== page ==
Crackers use many methods to gain access to a system, here is a list of most common methods to block unwanted access :
- Every Servers that you run is a potential doorway for both legitimate users and cracker to have access to your system. So if you don’t absolutely need a server to run, shut it down. If a computer has less server running, crackers have less means to exploit a bug in that server.
- If you abosolutely have to run a service, make sure it is the latest version. Almost always the latest version is a bug fix from the prevision version, along with other usefull features. So check out the change logs before you do so.
- Many servers use passwords to control access to the computer. For such servers, password maintenance is extremely important. Most servers use the main Linux password database, so setting user passwords with passwd handles them all. A few servers, though, use their own password databases, ie, samba either the Linux password database for unencrypted passwords or its own password database for encrypted passwords. Virtual Network Computing (VNC) is a remote login tool that normally uses passwords stored in users’ home directories.
- To prevent abuse, you might want to keep anybody but computers on your local area network (LAN) from accessing a VNC login server. You’d still implement password protections on this server; however, nobody from outside your LAN has any business even trying to access it, so you block any such attempts before they can even get the chance to enter a password. You can use similar restrictions to block only known troublemaker IP addresses or to grant access to specific systems outside of your LAN—for instance, to enable employees to use the VNC server to work from home if they have broadband Internet connections with static IP addresses. These IP address restrictions can be plemented using, Firewall, TCP wrappers and xinetd.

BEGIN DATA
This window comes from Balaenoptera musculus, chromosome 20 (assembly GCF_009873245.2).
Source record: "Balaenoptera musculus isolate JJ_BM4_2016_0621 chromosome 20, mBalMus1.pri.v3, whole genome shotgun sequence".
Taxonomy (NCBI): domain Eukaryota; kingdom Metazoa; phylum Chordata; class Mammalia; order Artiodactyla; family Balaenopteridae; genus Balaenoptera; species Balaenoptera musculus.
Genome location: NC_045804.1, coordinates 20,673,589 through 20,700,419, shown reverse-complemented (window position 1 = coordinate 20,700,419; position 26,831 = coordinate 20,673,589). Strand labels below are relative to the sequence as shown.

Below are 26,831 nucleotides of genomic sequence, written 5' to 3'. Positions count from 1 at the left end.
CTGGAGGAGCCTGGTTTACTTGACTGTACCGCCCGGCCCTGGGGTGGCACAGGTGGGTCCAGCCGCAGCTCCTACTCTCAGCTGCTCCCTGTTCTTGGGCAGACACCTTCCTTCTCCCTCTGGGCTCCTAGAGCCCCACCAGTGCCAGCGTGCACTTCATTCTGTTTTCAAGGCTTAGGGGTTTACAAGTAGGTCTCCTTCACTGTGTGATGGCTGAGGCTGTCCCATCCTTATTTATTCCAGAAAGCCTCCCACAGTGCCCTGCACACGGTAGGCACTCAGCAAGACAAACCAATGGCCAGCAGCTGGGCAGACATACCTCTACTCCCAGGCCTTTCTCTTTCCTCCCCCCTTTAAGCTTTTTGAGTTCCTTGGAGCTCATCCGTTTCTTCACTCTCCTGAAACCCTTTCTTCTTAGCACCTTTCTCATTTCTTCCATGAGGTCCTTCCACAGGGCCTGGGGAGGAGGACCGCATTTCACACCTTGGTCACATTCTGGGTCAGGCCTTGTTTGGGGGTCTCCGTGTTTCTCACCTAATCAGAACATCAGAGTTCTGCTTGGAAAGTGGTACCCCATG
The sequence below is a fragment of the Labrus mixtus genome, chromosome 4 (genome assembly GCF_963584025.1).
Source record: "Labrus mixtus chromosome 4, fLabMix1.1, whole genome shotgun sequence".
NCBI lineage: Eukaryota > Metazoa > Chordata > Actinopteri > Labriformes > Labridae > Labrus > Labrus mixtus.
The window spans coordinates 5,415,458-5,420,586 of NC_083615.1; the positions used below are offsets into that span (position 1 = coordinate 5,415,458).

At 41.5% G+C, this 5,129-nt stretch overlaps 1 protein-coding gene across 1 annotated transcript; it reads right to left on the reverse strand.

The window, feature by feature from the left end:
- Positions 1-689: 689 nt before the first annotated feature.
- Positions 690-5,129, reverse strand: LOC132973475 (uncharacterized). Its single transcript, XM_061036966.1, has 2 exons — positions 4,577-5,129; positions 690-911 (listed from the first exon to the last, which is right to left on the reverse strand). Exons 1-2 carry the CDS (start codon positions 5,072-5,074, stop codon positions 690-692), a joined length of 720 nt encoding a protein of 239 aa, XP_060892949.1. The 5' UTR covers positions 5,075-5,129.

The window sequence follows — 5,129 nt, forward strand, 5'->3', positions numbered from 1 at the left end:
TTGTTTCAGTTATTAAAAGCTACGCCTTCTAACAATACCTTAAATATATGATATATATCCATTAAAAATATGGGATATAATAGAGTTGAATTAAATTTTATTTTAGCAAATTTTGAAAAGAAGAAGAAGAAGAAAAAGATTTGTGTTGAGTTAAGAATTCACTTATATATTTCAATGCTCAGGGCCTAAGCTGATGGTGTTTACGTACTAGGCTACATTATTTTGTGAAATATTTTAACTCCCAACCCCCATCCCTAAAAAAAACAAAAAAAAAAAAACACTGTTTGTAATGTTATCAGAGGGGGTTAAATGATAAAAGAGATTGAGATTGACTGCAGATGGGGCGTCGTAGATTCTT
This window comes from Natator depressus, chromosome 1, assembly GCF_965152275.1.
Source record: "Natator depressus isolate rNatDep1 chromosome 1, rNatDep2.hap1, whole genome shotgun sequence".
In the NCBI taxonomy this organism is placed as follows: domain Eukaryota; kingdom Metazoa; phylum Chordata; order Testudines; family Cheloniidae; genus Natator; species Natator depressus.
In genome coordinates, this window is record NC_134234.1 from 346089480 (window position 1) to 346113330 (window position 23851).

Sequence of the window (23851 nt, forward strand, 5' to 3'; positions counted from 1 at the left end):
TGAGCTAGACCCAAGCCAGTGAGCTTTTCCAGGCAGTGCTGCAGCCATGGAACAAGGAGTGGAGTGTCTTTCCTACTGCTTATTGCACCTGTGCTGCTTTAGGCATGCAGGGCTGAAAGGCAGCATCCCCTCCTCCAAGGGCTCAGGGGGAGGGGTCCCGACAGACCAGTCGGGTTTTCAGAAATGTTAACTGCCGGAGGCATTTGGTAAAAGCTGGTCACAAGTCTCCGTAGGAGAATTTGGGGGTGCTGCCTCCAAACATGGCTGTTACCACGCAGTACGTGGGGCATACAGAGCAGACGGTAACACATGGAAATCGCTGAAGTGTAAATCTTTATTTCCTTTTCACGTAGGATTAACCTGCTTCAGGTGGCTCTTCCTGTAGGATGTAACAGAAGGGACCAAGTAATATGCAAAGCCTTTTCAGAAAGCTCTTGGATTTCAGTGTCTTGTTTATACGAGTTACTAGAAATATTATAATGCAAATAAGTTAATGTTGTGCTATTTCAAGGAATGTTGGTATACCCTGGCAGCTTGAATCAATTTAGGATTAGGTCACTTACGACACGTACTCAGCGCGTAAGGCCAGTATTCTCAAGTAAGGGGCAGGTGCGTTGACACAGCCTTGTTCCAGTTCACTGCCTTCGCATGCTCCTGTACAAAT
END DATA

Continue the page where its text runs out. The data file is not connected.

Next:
- Because a potential bug in a server can give a cracker full access to your system, the best way to stop this is to give a server limited access to your system. Two common ways do this:
1) Running a Server as a Minimum-Privilege User: A font server only needs to be able to access font files, process them, and pass the results over the network. Therefore, there’s no reason to run a font server as root. Doing so only increases the odds that a cracker will be able to abuse a security flaw to gain root privileges on your system. On the other hand, some servers, such as most that accept user logins, need to run as root. Server documentation usually specifies the minimum privileges the server needs. Many low-privilege servers can run as nobody (a special low-privilege account that’s standard on most systems). Others may require or benefit from server-specific accounts.
2) Using a Jail: A chroot jail is a way of running a server in a special Linux subsystem. The idea is this: Set up a directory tree that contains all the files a server needs to operate, including library files, executables, configuration files, and so on. Once this is done, run the server in such a way that it can’t access files outside of this special directory tree, even with root privileges. This approach isn’t perfect, but it can slow down intruders.